Thursday, July 17, 2008

Accidental Loss of Tail Feathers

Posted: Thu Mar 27, 2008 3:34 pm Post subject:


I would like to add some further information to Jeffrey’s post on the accidental shedding of a tail feather.

Jeffrey and I have similar views on the keeping of shamas and I agree with his post. Like others, I have found him to be a storehouse of information and knowledge and his opinions always provide a valuation insight to any discussion on the problems encountered with keeping and maintaining the shama in captivity.

It is useful to have some background knowledge of the molting process to appreciate what is likely to happen when a shama accidentally sheds a primary feather.

Usually, the shama molts once each year as part of an annual molt cycle. The bird’s form should rise after each annual molt as it comes into breeding condition, followed by nesting and care of chicks and then a gradual deterioration in form as the bird approaches molt prior to the actual molt itself. The release of hormones in the bird’s body prior and during each stage in the cycle regulates what takes place in the bird’s physiology.

A shama that accidentally loses a primary feather sheds the feather outside the annual molt cycle. The hormone required for feather growth is therefore unlikely to be naturally present in the bird. The bird’s body will need to produce it if the lost feather is to re-grow. Whether or not this happens will depend partly on the importance of the feather to the bird’s survival. If the shed feather is from the wing, the bird may have lost an important feather that could adversely affect its ability for flight and survival. The loss of such a feather is therefore likely to trigger the rapid release of hormone to cause the lost feather to re-grow without waiting for the annual molt.

On the other hand, the loss of a primary tail feather is unlikely to be critical to the bird’s survival. Accordingly, there may not be a release of the hormone to cause the lost feather to re-grow until the next annual molt. If so, the replacement of the shed feather should take place together with all the other feathers.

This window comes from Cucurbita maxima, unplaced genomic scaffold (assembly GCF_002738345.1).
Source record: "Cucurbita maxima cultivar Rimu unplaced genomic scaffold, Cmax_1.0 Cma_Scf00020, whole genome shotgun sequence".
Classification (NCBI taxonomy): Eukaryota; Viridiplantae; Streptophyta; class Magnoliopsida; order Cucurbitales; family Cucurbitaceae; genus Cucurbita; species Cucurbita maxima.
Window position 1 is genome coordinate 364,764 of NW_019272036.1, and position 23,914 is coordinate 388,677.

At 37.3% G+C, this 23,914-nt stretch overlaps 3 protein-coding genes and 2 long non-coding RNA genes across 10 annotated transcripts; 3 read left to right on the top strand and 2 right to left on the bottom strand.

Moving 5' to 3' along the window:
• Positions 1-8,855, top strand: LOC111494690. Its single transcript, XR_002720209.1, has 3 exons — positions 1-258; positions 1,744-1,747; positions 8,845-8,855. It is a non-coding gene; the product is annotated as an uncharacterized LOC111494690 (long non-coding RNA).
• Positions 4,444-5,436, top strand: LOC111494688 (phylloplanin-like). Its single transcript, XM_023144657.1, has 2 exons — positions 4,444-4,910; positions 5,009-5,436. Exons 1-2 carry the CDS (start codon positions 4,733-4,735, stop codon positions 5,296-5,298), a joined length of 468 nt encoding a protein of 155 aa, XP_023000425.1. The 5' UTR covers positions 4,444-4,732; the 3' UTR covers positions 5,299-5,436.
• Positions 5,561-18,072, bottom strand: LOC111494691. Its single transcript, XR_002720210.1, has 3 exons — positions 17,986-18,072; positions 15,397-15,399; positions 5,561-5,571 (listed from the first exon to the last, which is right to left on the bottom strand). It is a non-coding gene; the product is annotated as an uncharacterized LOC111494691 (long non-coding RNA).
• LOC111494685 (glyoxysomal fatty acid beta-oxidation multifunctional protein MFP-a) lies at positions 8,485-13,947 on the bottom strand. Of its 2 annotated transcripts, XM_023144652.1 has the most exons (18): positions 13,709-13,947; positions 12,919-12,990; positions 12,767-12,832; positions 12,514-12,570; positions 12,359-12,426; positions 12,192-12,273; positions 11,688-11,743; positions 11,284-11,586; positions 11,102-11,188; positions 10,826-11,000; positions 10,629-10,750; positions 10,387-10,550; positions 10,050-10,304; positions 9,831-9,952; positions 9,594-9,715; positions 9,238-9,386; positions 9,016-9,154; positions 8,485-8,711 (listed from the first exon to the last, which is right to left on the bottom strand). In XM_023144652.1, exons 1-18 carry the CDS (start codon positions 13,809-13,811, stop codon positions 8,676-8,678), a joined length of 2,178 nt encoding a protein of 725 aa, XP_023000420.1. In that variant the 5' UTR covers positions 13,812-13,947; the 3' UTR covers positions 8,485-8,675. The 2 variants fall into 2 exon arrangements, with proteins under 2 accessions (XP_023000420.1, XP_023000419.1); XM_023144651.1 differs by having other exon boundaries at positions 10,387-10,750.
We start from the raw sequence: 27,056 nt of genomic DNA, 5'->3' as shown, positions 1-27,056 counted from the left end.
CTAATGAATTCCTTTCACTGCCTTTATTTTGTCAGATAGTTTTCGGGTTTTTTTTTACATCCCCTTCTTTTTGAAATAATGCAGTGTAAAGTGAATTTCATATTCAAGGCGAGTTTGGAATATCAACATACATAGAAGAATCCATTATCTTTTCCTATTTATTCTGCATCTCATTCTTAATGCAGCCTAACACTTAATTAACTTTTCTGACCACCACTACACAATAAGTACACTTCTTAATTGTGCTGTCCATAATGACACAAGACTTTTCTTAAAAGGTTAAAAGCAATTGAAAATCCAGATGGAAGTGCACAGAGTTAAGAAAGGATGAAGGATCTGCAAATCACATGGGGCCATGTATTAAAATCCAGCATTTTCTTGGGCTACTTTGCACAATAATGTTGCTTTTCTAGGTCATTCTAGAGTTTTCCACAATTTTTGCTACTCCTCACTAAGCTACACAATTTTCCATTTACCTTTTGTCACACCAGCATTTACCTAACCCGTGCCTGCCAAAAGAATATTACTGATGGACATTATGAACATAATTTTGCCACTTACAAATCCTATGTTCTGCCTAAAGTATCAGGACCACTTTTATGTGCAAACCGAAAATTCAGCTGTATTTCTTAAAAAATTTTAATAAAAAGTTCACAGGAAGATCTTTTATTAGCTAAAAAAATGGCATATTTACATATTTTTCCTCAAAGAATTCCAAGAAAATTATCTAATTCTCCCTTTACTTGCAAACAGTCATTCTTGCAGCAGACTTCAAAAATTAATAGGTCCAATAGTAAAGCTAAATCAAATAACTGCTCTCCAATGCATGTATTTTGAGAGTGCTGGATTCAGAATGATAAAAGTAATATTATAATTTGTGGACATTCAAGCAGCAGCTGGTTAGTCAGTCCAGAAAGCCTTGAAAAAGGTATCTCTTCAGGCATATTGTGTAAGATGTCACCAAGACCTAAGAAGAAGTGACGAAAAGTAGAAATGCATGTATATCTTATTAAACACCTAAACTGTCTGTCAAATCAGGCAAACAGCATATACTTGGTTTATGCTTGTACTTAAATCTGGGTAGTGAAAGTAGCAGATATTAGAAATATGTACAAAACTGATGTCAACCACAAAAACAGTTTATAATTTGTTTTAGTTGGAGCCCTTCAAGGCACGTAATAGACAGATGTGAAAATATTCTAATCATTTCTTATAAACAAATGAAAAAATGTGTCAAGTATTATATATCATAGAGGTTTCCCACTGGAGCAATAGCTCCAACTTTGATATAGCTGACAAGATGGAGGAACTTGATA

Will the lost primary tail feather grow to the same length as the remaining primary tail? Assuming that the bird has had a good molt, the tails will have achieved their maximum length and the replaced feather outside the annual molt will unlikely be longer than the remaining primary tail. The exception to this is where the bird is very young and the tail feather is lost after the first molt. As is well known, the 2nd annual molt of a young shama should result in longer tails – perhaps as much as 20% longer than those after the first molt. In such a case, the replacement feather may be longer than the remaining tail feather on the bird.

Bearing in mind that the release of hormone regulates the growth of feathers, whether or not the new tail grows to the length of the remaining tail will largely depend on the period during which the hormone is released for the growth of the new tail. Usually, the release of hormone will stop before the new tail has reached its full potential growth. If so, it will be shorter than the remaining tail. Usually, the difference in length is 1 to 2 inches but it can be as much as 50%.

To ensure that the new feather grows to its maximum length, the nutrition and environment for the shama should be the same as that provided during its annual molt. Amongst other things, the bird should not be brought out to chai since this could result in an increase in testosterone which will counteract the hormone required for feather re-growth and will result in a shorter feather.

The difference in length between the primary tail feathers may continue even after the next molt. A primary tail feather that is shed and replaced outside the annual molt upsets the molt cycle for that feather. It will not have been on the bird for the usual length of time when the next molt arrives and may or may not shed. If it does not shed together with the remaining primary tail, there will again be a difference in length between the primary tails. Even if it sheds together with the remaining tail, the release of hormone for its re-growth may be for a shorter period and this will again have an effect on its length. It may take 1 or 2 molt cycles for the 2 primary tails to achieve the same length.

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